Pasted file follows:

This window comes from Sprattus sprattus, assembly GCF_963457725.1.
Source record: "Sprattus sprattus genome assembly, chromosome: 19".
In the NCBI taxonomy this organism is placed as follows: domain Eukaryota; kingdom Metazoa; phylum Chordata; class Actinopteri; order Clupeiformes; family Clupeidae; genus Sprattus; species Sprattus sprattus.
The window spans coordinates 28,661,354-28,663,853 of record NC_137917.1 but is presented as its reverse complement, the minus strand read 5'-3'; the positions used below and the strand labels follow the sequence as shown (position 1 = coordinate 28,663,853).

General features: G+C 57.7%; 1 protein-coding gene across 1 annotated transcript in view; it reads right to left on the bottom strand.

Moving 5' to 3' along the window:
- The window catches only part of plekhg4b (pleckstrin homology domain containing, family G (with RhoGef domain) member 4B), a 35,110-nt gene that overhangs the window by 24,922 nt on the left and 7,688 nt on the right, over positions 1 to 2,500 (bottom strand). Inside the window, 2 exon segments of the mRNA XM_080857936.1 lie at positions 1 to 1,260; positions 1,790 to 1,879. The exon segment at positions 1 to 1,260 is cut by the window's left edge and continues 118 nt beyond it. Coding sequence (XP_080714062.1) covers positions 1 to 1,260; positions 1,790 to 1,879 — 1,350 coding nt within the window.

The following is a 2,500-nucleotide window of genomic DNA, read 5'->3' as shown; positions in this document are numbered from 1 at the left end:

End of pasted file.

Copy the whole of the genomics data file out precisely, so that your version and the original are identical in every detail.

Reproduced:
This window comes from Sprattus sprattus, assembly GCF_963457725.1.
Source record: "Sprattus sprattus genome assembly, chromosome: 19".
In the NCBI taxonomy this organism is placed as follows: domain Eukaryota; kingdom Metazoa; phylum Chordata; class Actinopteri; order Clupeiformes; family Clupeidae; genus Sprattus; species Sprattus sprattus.
The window spans coordinates 28,661,354-28,663,853 of record NC_137917.1 but is presented as its reverse complement, the minus strand read 5'-3'; the positions used below and the strand labels follow the sequence as shown (position 1 = coordinate 28,663,853).

General features: G+C 57.7%; 1 protein-coding gene across 1 annotated transcript in view; it reads right to left on the bottom strand.

Moving 5' to 3' along the window:
- The window catches only part of plekhg4b (pleckstrin homology domain containing, family G (with RhoGef domain) member 4B), a 35,110-nt gene that overhangs the window by 24,922 nt on the left and 7,688 nt on the right, over positions 1 to 2,500 (bottom strand). Inside the window, 2 exon segments of the mRNA XM_080857936.1 lie at positions 1 to 1,260; positions 1,790 to 1,879. The exon segment at positions 1 to 1,260 is cut by the window's left edge and continues 118 nt beyond it. Coding sequence (XP_080714062.1) covers positions 1 to 1,260; positions 1,790 to 1,879 — 1,350 coding nt within the window.

The following is a 2,500-nucleotide window of genomic DNA, read 5'->3' as shown; positions in this document are numbered from 1 at the left end: